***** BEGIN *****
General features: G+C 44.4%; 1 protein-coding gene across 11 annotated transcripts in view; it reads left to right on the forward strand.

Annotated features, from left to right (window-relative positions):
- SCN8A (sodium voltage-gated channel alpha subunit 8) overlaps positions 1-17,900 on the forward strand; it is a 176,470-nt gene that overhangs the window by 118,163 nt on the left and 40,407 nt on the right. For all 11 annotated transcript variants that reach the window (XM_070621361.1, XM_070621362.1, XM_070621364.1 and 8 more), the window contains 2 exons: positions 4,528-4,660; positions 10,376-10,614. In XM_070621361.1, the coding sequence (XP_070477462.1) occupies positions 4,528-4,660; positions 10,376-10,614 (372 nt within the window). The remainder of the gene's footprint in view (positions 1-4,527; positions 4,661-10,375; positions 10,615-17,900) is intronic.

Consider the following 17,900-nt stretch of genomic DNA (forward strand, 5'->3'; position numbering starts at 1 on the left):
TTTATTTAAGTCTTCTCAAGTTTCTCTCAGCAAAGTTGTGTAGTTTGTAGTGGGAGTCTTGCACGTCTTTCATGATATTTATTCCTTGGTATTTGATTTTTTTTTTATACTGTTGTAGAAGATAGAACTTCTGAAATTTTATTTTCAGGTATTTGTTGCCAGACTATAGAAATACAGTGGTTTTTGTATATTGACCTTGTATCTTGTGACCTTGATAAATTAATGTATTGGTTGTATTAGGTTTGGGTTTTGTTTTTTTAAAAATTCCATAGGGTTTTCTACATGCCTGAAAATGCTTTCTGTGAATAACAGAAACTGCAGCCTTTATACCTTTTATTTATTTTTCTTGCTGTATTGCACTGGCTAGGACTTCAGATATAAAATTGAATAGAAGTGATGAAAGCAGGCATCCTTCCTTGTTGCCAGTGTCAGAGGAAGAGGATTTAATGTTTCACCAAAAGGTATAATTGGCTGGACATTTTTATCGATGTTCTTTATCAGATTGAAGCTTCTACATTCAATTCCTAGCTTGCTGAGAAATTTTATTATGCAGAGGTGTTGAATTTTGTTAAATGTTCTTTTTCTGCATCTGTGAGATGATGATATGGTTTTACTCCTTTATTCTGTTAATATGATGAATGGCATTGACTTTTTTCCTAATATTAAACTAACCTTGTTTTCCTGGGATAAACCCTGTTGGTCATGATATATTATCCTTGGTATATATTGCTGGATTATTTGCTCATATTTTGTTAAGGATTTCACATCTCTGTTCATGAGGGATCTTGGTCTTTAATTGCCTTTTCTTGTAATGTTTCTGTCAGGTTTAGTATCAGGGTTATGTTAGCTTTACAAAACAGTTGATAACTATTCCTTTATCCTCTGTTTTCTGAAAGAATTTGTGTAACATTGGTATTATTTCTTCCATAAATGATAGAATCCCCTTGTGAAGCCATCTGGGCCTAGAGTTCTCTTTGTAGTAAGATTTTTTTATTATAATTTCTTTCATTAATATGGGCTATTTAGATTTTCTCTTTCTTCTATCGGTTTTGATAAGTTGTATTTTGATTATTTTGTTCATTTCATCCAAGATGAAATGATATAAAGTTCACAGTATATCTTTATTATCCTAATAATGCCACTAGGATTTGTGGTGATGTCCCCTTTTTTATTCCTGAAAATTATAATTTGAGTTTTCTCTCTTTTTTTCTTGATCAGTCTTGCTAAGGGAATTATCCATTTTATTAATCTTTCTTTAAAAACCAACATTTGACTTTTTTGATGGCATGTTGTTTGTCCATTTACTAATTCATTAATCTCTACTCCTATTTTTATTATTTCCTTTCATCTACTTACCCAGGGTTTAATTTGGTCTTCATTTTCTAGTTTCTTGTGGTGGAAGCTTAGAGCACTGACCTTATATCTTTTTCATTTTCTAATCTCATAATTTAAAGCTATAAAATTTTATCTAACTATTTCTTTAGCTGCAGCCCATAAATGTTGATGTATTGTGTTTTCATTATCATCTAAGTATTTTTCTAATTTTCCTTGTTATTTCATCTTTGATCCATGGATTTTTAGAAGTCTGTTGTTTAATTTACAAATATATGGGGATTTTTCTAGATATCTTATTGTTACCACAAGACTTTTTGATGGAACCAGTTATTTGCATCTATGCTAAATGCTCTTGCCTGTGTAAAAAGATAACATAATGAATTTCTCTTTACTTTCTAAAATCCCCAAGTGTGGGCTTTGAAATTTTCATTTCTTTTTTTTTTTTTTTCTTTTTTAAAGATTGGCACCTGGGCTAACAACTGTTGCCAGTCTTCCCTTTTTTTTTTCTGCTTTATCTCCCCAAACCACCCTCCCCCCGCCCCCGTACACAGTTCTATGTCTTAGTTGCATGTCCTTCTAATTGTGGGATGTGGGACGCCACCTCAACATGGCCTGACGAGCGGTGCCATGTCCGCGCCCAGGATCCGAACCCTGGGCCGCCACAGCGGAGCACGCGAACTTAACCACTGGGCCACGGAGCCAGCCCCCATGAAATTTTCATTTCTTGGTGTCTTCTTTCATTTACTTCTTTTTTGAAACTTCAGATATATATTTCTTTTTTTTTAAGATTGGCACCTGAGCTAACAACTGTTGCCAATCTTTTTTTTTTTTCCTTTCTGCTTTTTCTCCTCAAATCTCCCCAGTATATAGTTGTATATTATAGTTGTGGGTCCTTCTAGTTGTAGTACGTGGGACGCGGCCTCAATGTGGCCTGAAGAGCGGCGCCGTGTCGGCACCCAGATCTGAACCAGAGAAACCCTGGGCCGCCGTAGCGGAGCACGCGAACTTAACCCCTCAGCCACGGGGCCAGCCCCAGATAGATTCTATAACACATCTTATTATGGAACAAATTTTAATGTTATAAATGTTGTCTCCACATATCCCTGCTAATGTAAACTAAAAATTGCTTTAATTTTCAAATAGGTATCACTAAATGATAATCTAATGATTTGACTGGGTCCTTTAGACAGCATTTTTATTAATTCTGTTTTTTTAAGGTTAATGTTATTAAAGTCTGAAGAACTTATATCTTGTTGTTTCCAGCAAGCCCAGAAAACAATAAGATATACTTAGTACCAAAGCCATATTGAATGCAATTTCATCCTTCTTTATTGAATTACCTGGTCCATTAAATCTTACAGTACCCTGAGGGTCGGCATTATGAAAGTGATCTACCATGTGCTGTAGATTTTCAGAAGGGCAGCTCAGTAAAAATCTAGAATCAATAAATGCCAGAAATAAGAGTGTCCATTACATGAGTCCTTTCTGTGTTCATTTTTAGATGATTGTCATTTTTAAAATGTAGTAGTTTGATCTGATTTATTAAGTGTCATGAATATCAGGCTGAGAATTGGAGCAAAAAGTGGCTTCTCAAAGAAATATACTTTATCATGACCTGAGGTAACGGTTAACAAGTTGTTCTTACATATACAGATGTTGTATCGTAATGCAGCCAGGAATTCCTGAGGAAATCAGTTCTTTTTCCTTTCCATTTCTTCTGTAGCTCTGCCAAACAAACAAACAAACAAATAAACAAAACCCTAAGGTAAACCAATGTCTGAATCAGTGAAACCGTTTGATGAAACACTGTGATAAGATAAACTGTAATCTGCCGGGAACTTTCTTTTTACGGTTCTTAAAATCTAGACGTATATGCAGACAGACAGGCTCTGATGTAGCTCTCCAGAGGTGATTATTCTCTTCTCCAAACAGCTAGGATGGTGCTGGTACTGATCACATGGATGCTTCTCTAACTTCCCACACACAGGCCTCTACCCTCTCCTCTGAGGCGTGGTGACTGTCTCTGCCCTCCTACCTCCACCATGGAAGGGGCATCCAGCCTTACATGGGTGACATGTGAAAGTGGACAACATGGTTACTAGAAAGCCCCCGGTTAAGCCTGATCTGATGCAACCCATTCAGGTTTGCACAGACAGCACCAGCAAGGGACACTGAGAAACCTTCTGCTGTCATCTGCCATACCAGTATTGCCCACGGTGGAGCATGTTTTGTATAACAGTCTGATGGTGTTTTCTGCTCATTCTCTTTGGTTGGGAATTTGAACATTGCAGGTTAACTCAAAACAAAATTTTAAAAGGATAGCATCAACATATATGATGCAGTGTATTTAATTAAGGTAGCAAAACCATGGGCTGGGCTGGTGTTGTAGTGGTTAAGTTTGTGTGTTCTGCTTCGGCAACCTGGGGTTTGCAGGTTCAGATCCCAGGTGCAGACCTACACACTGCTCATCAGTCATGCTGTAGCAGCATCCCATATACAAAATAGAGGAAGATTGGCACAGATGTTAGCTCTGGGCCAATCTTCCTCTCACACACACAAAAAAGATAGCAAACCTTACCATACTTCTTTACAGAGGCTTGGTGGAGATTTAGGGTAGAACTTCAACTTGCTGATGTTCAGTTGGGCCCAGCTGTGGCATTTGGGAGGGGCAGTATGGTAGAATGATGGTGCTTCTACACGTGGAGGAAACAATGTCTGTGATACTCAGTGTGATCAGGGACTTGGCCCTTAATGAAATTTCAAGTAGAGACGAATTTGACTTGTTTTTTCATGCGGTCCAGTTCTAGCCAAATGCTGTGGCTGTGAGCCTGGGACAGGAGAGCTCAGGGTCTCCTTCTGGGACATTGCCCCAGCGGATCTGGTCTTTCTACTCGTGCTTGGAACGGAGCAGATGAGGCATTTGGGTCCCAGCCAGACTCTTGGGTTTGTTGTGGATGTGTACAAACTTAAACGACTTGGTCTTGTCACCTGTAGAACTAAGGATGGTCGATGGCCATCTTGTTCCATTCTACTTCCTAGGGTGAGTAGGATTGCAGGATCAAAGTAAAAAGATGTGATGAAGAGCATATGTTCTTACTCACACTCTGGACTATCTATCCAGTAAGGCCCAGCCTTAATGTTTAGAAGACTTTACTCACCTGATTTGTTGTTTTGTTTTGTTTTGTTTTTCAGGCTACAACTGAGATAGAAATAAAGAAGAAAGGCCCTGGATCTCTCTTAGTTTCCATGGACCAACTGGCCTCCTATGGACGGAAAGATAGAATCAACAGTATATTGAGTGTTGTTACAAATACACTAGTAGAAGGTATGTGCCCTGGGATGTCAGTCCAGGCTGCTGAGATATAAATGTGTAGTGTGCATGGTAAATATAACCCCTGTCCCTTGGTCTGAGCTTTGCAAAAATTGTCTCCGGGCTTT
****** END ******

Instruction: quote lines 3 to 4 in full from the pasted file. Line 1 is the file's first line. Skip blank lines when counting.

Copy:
- SCN8A (sodium voltage-gated channel alpha subunit 8) overlaps positions 1-17,900 on the forward strand; it is a 176,470-nt gene that overhangs the window by 118,163 nt on the left and 40,407 nt on the right. For all 11 annotated transcript variants that reach the window (XM_070621361.1, XM_070621362.1, XM_070621364.1 and 8 more), the window contains 2 exons: positions 4,528-4,660; positions 10,376-10,614. In XM_070621361.1, the coding sequence (XP_070477462.1) occupies positions 4,528-4,660; positions 10,376-10,614 (372 nt within the window). The remainder of the gene's footprint in view (positions 1-4,527; positions 4,661-10,375; positions 10,615-17,900) is intronic.

Consider the following 17,900-nt stretch of genomic DNA (forward strand, 5'->3'; position numbering starts at 1 on the left):